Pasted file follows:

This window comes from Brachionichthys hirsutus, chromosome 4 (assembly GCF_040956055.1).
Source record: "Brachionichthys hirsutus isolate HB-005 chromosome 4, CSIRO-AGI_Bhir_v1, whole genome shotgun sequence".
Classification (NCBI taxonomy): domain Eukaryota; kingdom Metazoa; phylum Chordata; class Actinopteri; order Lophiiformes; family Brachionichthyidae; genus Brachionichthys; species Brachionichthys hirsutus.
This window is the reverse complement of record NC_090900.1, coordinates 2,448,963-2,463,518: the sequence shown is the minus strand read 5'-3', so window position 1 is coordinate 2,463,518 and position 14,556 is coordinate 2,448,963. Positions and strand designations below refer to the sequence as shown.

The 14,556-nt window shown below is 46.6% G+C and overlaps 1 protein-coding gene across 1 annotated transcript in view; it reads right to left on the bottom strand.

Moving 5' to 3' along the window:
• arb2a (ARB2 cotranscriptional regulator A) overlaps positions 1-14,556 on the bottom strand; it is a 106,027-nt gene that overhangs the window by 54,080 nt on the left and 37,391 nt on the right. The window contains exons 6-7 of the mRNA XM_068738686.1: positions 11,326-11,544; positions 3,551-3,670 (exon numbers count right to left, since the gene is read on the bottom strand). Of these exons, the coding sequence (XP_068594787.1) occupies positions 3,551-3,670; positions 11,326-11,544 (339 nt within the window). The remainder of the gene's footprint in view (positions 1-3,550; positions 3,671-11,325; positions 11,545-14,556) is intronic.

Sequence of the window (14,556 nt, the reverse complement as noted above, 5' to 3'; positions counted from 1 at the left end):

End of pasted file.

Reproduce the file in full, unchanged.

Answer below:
This window comes from Brachionichthys hirsutus, chromosome 4 (assembly GCF_040956055.1).
Source record: "Brachionichthys hirsutus isolate HB-005 chromosome 4, CSIRO-AGI_Bhir_v1, whole genome shotgun sequence".
Classification (NCBI taxonomy): domain Eukaryota; kingdom Metazoa; phylum Chordata; class Actinopteri; order Lophiiformes; family Brachionichthyidae; genus Brachionichthys; species Brachionichthys hirsutus.
This window is the reverse complement of record NC_090900.1, coordinates 2,448,963-2,463,518: the sequence shown is the minus strand read 5'-3', so window position 1 is coordinate 2,463,518 and position 14,556 is coordinate 2,448,963. Positions and strand designations below refer to the sequence as shown.

The 14,556-nt window shown below is 46.6% G+C and overlaps 1 protein-coding gene across 1 annotated transcript in view; it reads right to left on the bottom strand.

Moving 5' to 3' along the window:
• arb2a (ARB2 cotranscriptional regulator A) overlaps positions 1-14,556 on the bottom strand; it is a 106,027-nt gene that overhangs the window by 54,080 nt on the left and 37,391 nt on the right. The window contains exons 6-7 of the mRNA XM_068738686.1: positions 11,326-11,544; positions 3,551-3,670 (exon numbers count right to left, since the gene is read on the bottom strand). Of these exons, the coding sequence (XP_068594787.1) occupies positions 3,551-3,670; positions 11,326-11,544 (339 nt within the window). The remainder of the gene's footprint in view (positions 1-3,550; positions 3,671-11,325; positions 11,545-14,556) is intronic.

Sequence of the window (14,556 nt, the reverse complement as noted above, 5' to 3'; positions counted from 1 at the left end):